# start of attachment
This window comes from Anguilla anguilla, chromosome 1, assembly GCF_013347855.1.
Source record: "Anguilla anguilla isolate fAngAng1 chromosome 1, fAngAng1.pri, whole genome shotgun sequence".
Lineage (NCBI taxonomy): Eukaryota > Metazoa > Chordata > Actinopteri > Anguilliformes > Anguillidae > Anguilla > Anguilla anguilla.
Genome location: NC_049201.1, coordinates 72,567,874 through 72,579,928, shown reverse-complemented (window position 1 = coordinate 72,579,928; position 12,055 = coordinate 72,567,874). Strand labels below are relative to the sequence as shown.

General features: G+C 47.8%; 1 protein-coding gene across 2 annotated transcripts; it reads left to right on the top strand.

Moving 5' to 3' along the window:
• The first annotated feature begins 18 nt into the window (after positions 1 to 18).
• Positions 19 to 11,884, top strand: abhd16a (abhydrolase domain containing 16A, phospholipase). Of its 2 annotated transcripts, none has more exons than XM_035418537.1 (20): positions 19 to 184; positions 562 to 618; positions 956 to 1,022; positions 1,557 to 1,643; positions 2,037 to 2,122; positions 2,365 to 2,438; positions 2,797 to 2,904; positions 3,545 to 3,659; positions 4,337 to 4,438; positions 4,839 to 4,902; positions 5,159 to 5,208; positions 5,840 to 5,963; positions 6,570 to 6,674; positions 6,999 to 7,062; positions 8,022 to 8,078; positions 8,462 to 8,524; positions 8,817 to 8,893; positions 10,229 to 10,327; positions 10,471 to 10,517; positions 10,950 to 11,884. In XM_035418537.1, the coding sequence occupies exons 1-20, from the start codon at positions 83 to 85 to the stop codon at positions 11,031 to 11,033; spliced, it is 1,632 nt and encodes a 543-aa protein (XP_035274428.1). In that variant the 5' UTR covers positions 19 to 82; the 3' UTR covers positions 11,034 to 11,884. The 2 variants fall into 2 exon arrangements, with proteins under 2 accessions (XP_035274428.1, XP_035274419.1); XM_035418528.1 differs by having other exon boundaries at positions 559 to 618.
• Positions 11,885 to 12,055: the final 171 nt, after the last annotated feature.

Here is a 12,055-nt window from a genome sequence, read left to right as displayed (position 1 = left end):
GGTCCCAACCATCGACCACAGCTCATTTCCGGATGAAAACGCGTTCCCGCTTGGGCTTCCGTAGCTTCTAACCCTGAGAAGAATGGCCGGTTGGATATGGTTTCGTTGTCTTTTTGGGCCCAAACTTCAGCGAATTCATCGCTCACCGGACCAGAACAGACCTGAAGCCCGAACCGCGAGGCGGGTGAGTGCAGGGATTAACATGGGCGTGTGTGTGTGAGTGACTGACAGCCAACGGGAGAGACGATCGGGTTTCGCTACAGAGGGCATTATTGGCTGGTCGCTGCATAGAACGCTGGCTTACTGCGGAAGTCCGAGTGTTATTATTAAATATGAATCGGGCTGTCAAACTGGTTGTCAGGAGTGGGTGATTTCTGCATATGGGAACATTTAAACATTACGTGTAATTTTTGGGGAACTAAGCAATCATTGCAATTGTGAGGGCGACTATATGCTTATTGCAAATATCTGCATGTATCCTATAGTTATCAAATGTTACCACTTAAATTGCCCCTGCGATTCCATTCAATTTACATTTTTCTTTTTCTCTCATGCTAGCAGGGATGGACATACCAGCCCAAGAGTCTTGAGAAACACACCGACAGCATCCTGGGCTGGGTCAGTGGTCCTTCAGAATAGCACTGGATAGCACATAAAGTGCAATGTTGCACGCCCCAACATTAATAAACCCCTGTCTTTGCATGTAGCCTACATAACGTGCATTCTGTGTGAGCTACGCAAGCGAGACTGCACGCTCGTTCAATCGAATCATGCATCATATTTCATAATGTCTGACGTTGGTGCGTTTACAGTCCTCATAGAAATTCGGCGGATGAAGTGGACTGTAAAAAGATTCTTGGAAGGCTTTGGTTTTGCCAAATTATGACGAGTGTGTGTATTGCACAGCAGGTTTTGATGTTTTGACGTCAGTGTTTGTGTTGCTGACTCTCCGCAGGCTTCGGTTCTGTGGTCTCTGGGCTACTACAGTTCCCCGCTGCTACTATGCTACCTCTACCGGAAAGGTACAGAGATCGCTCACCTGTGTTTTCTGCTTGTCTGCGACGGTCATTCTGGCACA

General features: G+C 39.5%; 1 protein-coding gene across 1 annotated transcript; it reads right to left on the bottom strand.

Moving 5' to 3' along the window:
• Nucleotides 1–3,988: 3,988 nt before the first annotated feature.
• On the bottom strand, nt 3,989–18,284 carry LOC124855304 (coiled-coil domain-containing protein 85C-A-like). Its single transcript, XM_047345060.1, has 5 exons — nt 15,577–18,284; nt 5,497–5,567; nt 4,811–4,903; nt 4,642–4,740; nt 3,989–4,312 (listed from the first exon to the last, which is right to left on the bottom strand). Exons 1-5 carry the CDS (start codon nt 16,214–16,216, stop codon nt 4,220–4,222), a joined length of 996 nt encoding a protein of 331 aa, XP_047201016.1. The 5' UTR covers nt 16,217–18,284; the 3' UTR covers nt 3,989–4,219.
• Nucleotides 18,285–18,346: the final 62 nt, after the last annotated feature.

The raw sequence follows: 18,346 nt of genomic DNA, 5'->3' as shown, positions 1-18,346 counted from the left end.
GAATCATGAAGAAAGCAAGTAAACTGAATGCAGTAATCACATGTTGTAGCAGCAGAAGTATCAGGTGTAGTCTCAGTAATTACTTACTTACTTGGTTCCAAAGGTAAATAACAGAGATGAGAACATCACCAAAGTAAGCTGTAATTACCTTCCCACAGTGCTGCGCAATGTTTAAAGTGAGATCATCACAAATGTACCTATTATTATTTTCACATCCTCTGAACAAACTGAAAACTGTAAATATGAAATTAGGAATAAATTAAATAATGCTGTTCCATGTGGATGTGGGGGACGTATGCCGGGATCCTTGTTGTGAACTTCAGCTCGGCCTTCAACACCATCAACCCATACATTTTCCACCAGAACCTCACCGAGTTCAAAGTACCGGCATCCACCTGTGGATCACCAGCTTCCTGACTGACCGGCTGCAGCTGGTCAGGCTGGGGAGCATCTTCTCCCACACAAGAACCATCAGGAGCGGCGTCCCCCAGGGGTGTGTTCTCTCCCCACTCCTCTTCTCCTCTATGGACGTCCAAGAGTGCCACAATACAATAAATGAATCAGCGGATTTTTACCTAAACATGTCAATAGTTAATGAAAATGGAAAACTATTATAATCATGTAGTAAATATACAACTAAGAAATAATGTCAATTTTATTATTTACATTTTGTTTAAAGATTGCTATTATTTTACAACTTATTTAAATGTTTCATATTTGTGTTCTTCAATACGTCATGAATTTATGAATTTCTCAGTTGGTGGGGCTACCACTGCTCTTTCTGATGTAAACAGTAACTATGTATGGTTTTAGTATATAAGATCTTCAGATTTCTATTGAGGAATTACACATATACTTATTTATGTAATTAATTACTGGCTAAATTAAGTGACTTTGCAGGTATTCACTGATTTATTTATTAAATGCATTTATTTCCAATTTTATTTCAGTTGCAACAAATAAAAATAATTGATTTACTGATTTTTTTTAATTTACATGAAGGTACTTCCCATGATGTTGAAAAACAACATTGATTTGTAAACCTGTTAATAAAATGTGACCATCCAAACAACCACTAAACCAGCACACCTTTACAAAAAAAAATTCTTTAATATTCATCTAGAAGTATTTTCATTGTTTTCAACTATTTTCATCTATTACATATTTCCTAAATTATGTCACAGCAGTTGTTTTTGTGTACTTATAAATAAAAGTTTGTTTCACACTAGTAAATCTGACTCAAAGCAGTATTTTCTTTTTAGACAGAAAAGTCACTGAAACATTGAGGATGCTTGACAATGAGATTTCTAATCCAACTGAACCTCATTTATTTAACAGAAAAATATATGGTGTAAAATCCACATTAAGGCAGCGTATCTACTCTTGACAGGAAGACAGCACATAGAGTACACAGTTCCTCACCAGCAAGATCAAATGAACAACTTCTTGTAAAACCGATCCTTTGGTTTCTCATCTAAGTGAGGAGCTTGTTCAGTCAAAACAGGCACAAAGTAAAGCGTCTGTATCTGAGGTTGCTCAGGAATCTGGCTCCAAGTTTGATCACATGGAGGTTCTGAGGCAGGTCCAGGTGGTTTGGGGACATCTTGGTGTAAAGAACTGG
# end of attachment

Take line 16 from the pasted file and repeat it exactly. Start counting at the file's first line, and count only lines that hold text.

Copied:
• Nucleotides 18,285–18,346: the final 62 nt, after the last annotated feature.